A Mayor in the Middle
In March, David Holt, BA ’01—Oklahoma City’s youngest mayor in nearly 100 years and the first Native American to hold the office—found himself, thanks to the NBA, at ground zero for America’s coronavirus shutdown.
By Menachem Wecker, MA ’09
After filing paperwork to run for the Oklahoma State Senate in 2009, David Holt cried in his car as he pondered what his candidacy would’ve meant to his late mother. Family lore had it that Mary Ann Fuller Holt, BA ’66, turned down being the executive assistant to a state senator to raise her son, an only child born in 1979. The wheel came full circle as Holt, BA ’01, won the state senate seat, and then at 39 in 2018, he became Oklahoma City’s youngest mayor since 1923 and the first Native American to hold that office.
“It was very emotional for me,” Holt says. “Now it’s compounded many times over being the mayor of America’s 25th largest city. It’s beyond anything she could have imagined. I wish she could have seen it.”
March 11, 2020—which Wired magazine later dubbed “the day everything changed” in an oral history of the day, for which Holt was interviewed—proved a challenge for Oklahoma City beyond anything its mayor, or other residents, could have imagined. That evening, a Utah Jazz player in town to play the hometown Thunder tested positive for COVID-19. The NBA postponed the game and soon thereafter, suspended the season.
Holt, who had been Hatchet sports editor and who had penned the 2012 book Big League City: Oklahoma City’s Rise to the NBA, had long thought that for a U.S. city to be considered top-tier, it needed to have its own professional sports teams. The Seattle Supersonics moving to Oklahoma City and becoming the Thunder in 2008 was the most significant, positive development in the city’s history, he wrote in the book. But he wasn’t expecting a pandemic to put Oklahoma City on the sports map.
“Our zeal to be at the forefront of American life has its ups and its downs,” says Holt, whose wife, Rachel Canuso Holt, BA ’01, is the interim executive director of the Oklahoma Office of Juvenile Affairs. “If we never had an NBA team then we wouldn’t have been ground zero of the nation’s awakening to this pandemic. I think our city wanted to be relevant, but maybe that’s not exactly what we had in mind. Nevertheless, that particular episode is fascinating as our little footnote in this pandemic history, and certainly was significant in the storyline.”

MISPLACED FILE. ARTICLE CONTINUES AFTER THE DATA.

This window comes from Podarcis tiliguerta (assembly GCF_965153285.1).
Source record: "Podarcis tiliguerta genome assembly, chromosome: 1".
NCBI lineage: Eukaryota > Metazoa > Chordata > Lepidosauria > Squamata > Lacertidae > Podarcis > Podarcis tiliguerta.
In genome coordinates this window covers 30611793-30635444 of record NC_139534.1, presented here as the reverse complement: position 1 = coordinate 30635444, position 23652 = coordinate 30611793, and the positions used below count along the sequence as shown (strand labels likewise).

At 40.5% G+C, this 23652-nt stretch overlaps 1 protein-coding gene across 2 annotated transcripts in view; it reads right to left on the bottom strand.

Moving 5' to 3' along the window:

“That was definitely the start of quite a whirlwind for me, where for really two months, 24/7, it was COVID-19,” he says. “I feel an obligation, as I always have, to do all I can to get my community through its challenges.”
Like all other major U.S. cities, Oklahoma City has faced enormous challenges, during a period of civil unrest and a national conversation about race in America. For those with assumptions about what it means to be a Republican mayor in Oklahoma, Holt displays unicorn-like attributes.
He marched (masked) with Black Lives Matter protestors, telling one reporter, “I need to listen and I need to not react, and I need to accept that even if I didn’t consciously choose a world that has a great deal of injustice, I benefited from that injustice.” Holt also proclaimed “Indigenous Peoples’ Day” for the first time in city history and has supported LGBTQ and civil rights causes. And in 2014, Meet the Press host Chuck Todd (who attended GW) named Holt an Oklahoma “rising star.”
“I have long since passed the point where I feel that I am required to be some kind of reflection of a party platform. I’m the last person to convince anyone that if they like me, they should like Republicans. I’m not even sure they should,” Holt says. “I’m working in the best interest of Oklahoma City, which is a very purple city in a very purple country.”
In and around that purple city, the spotlight has taken a liking to Holt, who has been celebrity-adjacent throughout his political career. He recently participated in a socially distanced Flaming Lips concert in OKC from within a plastic bubble. The performance, filmed for The Late Show with Stephen Colbert, reflected the band’s “quirky vision of the COVID-19 concert experience,” reported Rolling Stone. (Holt can be seen around the 4-minute, 42-second mark in a video embedded in the article.) The bubble, blown up with a leaf blower, muffled and echoed his voice back to him, Holt recalls.
David Holt addresses a crowd in front Oklahoma City’s police headquarters during a Black Lives Matter protest in June. (Eric Waltman)
Holt hung out last year with Guy Fieri, who was recording a Diners, Drive-Ins, and Dives episode in Oklahoma City; and he was instrumental in bringing NBC’s American Ninja Warrior, a televised obstacle course program, to the Oklahoma Capitol grounds in 2016.